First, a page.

Fred Lorz’s fraud

MISSOURI, US, 1904

Runner's World (UK) - - Coffee Perks -

Iwould prefer even to fail with hon­our than win by cheat­ing,’ ob­served the Greek drama­tist Sopho­cles. A fine sen­ti­ment in­deed, but one that was lamentably lost on Amer­i­can longdis­tance runner Fred Lorz.

The scene was the men’s marathon at the 1904 Olympics, the third Games of the mod­ern era, staged in St Louis, Missouri, US, and Lorz was one of 32 run­ners en­tered in the race. The de­bil­i­tat­ing 32C heat on the day, and a dust storm, meant only 18 run­ners com­pleted the race and, when the crowd saw Lorz romp­ing home in first place, there was much re­joic­ing. Alice Roo­sevelt, daugh­ter of Pres­i­dent Theodore Roo­sevelt, was even on hand to crown Lorz with a lau­rel wreath, but it was then that the mut­ter­ing started and his tri­umphant day be­gan to un­ravel.

Lorz had been spot­ted in the pas­sen­ger seat of a car for part of the race and, con­fronted with his crime, he cracked and con­fessed that for 11 miles of the marathon he’d let the in­ter­nal com­bus­tion en­gine take the strain. More specif­i­cally, he ad­mit­ted that af­ter nine miles he’d jumped into his man­ager’s car and only dis­em­barked when it broke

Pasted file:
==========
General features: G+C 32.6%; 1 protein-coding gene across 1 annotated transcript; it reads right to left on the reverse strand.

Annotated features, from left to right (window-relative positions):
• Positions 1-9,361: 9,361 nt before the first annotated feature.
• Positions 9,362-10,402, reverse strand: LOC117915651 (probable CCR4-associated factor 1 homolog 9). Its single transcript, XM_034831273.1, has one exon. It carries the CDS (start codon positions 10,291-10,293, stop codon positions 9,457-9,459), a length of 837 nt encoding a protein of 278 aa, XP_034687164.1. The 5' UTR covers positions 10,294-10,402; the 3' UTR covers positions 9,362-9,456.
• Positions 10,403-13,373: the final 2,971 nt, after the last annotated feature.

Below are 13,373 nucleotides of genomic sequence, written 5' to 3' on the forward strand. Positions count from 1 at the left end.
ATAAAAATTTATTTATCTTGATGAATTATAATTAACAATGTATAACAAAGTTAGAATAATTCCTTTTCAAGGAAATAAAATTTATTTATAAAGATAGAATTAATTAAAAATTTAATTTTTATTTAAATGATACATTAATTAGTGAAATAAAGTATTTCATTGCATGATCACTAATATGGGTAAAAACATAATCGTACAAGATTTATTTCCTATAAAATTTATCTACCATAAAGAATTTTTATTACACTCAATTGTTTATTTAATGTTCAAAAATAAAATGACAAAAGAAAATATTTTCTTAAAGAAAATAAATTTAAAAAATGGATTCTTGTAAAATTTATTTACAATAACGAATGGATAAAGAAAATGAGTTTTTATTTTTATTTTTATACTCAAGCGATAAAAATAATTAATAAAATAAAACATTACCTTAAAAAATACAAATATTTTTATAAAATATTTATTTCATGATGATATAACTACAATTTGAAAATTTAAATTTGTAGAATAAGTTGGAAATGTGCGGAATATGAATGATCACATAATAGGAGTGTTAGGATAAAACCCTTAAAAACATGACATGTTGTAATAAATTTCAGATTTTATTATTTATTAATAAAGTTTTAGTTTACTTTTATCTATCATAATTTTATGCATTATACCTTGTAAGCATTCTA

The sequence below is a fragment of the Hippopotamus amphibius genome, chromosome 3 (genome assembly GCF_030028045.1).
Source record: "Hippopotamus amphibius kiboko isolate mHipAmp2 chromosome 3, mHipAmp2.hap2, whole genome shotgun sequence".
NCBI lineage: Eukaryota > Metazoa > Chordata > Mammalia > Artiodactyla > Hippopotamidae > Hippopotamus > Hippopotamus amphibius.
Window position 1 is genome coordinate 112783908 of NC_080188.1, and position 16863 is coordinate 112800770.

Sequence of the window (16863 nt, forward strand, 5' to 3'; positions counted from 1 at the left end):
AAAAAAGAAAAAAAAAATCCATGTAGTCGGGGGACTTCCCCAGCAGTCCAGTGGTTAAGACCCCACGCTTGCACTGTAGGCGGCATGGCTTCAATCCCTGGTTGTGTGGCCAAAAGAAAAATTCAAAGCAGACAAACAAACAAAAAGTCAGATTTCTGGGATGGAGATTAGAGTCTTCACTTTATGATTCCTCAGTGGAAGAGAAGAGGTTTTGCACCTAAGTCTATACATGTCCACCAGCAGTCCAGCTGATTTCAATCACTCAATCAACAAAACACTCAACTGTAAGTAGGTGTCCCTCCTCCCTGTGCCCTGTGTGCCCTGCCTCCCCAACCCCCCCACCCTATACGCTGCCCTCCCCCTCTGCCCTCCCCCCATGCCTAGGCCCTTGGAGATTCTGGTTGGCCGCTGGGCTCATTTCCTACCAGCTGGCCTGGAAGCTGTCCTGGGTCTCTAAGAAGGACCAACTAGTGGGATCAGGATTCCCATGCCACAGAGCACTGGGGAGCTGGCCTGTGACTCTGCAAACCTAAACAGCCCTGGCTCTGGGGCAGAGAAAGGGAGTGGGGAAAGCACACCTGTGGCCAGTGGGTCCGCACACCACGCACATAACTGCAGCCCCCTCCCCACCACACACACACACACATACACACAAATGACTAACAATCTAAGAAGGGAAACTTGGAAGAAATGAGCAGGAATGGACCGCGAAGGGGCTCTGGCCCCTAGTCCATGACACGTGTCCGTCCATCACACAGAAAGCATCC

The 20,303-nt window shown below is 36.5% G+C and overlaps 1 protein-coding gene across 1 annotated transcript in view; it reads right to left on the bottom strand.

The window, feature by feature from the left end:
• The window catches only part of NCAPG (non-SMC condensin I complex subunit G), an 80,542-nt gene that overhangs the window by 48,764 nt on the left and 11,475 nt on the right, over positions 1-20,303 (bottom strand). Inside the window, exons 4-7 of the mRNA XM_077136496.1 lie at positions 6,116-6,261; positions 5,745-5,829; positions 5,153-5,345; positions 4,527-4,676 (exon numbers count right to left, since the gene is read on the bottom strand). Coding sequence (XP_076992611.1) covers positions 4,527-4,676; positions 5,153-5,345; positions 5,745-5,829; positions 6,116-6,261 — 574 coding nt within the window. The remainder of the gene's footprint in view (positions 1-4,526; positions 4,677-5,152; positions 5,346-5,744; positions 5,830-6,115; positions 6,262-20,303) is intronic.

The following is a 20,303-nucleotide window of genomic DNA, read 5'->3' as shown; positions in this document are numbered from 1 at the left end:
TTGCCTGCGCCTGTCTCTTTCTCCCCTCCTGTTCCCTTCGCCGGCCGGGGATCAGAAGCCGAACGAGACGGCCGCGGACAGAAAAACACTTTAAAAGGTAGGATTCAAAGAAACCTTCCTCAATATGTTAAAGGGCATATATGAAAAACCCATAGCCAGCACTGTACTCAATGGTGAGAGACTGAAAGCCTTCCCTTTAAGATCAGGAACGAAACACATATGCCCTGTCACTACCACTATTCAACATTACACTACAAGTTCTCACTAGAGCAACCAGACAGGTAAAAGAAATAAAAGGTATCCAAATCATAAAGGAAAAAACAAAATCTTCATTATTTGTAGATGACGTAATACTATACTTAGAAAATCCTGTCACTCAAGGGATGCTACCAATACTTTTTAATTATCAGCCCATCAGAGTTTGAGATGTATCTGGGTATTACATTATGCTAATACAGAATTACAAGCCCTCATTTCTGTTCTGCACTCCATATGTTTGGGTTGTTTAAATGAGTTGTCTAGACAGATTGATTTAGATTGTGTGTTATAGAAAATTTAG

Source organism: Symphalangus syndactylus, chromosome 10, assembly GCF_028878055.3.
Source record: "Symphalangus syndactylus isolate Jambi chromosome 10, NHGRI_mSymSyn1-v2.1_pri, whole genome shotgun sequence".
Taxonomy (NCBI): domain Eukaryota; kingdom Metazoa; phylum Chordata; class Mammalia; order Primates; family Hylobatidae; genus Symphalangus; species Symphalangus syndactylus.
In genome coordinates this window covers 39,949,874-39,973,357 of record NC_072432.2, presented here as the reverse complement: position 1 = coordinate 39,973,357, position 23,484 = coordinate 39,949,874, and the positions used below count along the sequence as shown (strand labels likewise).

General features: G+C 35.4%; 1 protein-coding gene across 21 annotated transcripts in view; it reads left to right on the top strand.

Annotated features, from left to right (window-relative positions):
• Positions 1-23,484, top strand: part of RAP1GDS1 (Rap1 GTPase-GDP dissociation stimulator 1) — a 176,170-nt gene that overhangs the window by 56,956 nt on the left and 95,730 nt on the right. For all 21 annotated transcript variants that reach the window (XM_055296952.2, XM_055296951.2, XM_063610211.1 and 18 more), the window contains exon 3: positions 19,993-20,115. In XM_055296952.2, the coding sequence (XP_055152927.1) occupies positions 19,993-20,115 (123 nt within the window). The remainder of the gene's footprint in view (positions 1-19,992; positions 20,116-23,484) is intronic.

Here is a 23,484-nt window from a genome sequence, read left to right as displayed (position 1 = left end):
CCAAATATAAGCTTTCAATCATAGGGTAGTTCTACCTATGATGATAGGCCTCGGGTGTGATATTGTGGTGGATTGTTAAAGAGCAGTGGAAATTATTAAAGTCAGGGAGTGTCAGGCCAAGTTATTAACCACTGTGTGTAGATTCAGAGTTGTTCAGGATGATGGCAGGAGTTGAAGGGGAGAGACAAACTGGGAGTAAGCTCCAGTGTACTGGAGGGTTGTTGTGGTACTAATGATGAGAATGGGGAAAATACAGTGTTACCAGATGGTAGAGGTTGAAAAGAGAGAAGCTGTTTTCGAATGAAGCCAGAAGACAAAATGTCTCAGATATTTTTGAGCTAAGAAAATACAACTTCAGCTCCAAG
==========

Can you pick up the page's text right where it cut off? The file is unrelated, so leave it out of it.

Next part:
down, run­ning the last six or so miles to ‘win’ the event.

The or­gan­is­ers im­me­di­ately stripped Lorz of his gold medal and awarded it to his com­pa­triot, Thomas Hicks, who had fin­ished sec­ond in a time of 3:28:53 (the slow­est win­ning time in the event in the Games’ his­tory).

Hicks also needed some help to com­plete the race, though – it later emerged that he had taken per­for­mance-en­hanc­ing drugs en route to vic­tory. ‘I de­cided to in­ject him with a mil­ligram of sul­phate of strychnine and to make him drink a large glass brim­ming with brandy,’ ad­mit­ted his trainer. ‘He set off again as best he could but he needed an­other in­jec­tion four miles from the end to give him a sem­blance of speed and to get him to the fin­ish.’

Tech­ni­cally, strychnine wasn’t il­le­gal in the early 20th cen­tury – it was sub­se­quently banned in ath­let­ics – but Hicks cer­tainly couldn’t claim to be the clean­est of ath­letes.

Aside from Lorz’s out­ra­geous cheat­ing and Hicks’ du­bi­ous re­fu­elling, the rest of the 1904 marathon was some­thing of a com­edy of er­rors. The South African runner, Len Tau, was forced to aban­don the race af­ter be­ing chased by a pack of wild dogs, while Cuban Felix Car­va­jal got hun­gry dur­ing the event and stopped in an or­chard to snack on some ap­ples. Un­for­tu­nately, the fruit was rot­ten and Car­va­jal was struck down by stom­ach cramps, though he still re­cov­ered suf­fi­ciently to fin­ish fourth.

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